How do dogs experience their identities? Anyone who has ever spent time with dogs knows that inborn tendencies along with good and bad memories, physical conditions and environmental peculiarities -- nature and nurture -- shape dogs' bearing in the world, just as these same factors shape ours.
"When Ivan Pavlov was doing his famous experiments with dogs, he noticed that different dogs in his group reacted in different ways to similar experiences," Braitman recounts.
For example, in the days and weeks after a frightening flood in the lab, "some of the dogs were much more anxious than others. Some responded to the sight of any little puddle on the floor with panic," while others who had undergone the exact same flood trauma appeared unfazed.
"This fascinated Pavlov, who had been reading a lot of Sigmund Freud at the time," Braitman says.
Animals definitely experience mental illness, Braitman asserts. Some display signs of it from birth, just as some humans do. But, as also happens to humans, animals can lose their emotional equilibrium at any crossroads henceforth.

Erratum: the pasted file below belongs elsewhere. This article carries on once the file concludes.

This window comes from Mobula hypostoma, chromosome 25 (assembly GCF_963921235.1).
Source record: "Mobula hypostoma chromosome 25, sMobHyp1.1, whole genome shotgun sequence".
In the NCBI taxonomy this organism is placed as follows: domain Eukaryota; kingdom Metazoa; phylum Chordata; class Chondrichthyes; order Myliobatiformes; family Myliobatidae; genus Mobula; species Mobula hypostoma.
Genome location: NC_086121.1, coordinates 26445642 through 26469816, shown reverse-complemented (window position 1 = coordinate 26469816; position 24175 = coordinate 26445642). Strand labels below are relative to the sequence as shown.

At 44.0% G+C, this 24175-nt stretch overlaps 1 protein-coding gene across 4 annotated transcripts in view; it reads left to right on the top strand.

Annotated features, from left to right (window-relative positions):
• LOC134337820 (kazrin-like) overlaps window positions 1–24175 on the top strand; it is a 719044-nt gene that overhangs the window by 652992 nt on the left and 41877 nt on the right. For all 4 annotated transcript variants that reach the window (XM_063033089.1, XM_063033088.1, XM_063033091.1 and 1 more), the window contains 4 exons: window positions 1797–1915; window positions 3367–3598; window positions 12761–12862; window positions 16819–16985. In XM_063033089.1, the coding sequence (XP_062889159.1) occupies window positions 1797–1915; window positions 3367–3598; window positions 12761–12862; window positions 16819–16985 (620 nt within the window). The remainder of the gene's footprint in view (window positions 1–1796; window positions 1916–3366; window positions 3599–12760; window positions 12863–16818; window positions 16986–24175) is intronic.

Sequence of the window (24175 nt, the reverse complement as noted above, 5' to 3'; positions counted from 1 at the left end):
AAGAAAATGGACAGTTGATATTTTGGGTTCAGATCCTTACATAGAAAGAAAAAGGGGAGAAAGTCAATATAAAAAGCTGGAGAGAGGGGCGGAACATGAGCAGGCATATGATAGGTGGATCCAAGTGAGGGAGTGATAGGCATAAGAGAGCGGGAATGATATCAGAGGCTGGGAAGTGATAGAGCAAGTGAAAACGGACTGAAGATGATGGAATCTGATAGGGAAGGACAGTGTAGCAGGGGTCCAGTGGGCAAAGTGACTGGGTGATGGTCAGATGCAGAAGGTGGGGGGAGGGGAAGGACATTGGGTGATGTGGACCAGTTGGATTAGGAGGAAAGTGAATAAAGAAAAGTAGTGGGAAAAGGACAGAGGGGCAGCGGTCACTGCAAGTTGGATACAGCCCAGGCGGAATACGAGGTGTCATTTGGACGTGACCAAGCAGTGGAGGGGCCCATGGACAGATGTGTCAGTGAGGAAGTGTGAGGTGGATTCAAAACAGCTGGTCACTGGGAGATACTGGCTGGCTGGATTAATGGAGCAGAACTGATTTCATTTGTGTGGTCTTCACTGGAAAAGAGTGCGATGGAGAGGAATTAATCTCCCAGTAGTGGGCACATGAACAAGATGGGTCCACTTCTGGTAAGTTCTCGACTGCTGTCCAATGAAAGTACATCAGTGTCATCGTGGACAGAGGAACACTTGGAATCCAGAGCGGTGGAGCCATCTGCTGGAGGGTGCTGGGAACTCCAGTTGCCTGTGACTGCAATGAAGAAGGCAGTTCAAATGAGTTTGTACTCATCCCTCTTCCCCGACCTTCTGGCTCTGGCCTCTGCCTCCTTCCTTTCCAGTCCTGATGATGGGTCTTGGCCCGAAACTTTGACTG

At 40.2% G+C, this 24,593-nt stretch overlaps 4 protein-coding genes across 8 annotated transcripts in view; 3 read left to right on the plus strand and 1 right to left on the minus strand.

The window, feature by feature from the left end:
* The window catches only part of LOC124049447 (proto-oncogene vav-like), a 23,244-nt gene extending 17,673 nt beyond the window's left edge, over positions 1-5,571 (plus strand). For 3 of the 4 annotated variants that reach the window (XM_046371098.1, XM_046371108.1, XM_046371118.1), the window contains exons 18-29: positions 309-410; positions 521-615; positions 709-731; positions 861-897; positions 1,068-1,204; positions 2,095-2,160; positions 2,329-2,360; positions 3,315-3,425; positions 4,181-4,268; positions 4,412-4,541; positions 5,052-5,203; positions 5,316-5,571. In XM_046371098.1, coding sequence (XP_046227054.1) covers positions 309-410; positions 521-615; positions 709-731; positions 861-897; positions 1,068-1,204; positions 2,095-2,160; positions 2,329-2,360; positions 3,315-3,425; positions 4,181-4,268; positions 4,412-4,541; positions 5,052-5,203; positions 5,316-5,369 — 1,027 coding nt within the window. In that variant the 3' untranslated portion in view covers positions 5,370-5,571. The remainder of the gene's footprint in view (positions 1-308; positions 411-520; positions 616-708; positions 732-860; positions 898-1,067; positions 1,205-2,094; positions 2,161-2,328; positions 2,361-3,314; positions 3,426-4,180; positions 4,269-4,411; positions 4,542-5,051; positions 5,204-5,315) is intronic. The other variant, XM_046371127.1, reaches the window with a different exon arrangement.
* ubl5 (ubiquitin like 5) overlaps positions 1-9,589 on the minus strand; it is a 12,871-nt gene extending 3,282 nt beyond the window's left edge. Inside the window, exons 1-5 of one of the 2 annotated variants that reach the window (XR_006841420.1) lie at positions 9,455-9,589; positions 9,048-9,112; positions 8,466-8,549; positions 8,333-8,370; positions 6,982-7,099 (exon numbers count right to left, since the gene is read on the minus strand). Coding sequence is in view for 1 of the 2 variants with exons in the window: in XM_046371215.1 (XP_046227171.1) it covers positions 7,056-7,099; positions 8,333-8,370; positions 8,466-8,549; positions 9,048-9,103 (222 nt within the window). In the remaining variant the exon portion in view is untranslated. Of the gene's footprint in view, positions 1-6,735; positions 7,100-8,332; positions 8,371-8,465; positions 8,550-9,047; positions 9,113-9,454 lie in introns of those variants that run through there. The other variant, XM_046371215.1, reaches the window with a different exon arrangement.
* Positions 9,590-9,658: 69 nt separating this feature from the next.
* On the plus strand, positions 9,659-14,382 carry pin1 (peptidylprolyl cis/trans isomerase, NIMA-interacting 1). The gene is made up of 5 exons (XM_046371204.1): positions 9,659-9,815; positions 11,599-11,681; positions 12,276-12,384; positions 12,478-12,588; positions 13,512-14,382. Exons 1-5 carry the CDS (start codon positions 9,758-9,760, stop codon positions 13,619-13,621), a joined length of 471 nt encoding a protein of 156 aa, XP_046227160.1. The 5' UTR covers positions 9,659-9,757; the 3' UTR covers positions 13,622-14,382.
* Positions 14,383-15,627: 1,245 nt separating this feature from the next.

"Dogs and cats both respond very strongly to structure," she says, "so what tips them over the edge is often a change in environment that alters their familiar structure -- for instance, when their favorite person in the household goes off to college or dies, or another animal is introduced."
How dogs demonstrate their low self-esteem varies as much as how we display ours.
"But if they repeatedly move away from you or seem overly timid, that could definitely be a sign," says Braitman, who has promised to reward Dogster readers with special "canine surprises" if they make themselves known at any of her upcoming readings.